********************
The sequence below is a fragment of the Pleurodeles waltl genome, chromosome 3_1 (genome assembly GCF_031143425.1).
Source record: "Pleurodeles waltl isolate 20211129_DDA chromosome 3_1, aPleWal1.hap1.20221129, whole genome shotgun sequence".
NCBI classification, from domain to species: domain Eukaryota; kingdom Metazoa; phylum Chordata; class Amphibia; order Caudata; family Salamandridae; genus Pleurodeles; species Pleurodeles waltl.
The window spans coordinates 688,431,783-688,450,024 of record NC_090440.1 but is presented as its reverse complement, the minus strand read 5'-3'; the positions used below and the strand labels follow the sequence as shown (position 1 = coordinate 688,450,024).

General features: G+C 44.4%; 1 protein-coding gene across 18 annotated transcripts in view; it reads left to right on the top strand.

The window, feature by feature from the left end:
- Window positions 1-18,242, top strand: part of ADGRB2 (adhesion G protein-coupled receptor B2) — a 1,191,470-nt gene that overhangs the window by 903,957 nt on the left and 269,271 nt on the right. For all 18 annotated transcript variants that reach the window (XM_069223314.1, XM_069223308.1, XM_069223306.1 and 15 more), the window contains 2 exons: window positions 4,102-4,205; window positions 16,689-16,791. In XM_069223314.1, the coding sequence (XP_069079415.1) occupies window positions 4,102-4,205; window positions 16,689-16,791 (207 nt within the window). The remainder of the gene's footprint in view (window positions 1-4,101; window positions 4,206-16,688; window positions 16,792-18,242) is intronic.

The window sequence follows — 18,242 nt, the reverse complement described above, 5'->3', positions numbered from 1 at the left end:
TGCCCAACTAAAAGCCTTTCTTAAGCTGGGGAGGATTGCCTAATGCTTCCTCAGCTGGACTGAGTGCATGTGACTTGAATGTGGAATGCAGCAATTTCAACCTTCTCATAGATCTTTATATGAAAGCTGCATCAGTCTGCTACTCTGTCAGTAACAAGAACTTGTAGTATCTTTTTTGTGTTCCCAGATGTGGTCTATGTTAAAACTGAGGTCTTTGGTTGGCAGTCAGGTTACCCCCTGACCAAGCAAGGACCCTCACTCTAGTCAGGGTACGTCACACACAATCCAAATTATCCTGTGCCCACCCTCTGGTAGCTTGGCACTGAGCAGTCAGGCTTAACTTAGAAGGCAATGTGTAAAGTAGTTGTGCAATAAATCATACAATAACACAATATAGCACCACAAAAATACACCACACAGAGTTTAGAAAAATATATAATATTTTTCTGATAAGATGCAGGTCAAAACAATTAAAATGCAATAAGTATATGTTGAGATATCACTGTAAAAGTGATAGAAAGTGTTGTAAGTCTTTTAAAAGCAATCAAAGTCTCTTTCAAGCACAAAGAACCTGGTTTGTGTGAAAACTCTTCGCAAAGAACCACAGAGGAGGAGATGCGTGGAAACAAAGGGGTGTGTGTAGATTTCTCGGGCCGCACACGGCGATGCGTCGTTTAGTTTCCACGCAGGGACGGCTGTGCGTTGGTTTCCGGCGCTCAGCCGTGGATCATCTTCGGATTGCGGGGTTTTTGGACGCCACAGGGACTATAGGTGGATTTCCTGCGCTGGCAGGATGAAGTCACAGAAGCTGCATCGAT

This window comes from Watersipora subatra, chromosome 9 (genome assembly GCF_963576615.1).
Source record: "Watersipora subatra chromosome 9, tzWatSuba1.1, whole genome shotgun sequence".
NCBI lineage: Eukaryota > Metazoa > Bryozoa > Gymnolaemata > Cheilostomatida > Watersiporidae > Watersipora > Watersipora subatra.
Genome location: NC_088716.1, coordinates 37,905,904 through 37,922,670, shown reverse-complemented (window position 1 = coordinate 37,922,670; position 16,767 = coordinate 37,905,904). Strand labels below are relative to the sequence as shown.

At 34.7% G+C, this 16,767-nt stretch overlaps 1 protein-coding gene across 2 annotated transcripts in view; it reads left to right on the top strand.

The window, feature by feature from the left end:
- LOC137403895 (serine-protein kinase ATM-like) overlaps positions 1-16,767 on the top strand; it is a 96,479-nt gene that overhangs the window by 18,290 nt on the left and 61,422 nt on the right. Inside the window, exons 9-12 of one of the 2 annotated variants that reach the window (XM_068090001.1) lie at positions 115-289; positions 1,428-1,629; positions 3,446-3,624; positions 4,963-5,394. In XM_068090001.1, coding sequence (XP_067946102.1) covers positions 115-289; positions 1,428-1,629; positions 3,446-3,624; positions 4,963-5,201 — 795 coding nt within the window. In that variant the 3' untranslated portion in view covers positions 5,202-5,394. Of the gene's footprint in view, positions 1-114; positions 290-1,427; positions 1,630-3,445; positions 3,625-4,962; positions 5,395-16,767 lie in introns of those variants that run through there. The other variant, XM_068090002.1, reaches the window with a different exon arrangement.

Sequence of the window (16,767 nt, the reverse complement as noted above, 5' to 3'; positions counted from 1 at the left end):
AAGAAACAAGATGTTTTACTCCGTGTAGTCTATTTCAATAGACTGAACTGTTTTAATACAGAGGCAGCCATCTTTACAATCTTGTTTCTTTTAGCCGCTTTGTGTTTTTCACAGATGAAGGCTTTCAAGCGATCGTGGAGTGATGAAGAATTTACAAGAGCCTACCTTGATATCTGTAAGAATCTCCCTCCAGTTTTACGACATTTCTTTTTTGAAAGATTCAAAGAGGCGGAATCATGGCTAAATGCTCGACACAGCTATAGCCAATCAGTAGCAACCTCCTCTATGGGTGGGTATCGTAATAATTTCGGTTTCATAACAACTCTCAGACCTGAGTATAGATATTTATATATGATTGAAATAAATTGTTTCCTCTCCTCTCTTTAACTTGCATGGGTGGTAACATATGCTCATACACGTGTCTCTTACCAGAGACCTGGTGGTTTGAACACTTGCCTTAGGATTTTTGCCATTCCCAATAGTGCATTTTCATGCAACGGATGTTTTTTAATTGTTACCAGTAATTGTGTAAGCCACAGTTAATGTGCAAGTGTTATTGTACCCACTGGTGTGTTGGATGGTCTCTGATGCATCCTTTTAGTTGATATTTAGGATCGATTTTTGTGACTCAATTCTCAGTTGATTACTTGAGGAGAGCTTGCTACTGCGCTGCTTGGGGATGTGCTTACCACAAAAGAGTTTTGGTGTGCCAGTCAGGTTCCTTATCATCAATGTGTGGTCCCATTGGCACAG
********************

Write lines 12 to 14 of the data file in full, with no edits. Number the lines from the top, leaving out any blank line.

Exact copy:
NCBI lineage: Eukaryota > Metazoa > Bryozoa > Gymnolaemata > Cheilostomatida > Watersiporidae > Watersipora > Watersipora subatra.
Genome location: NC_088716.1, coordinates 37,905,904 through 37,922,670, shown reverse-complemented (window position 1 = coordinate 37,922,670; position 16,767 = coordinate 37,905,904). Strand labels below are relative to the sequence as shown.

At 34.7% G+C, this 16,767-nt stretch overlaps 1 protein-coding gene across 2 annotated transcripts in view; it reads left to right on the top strand.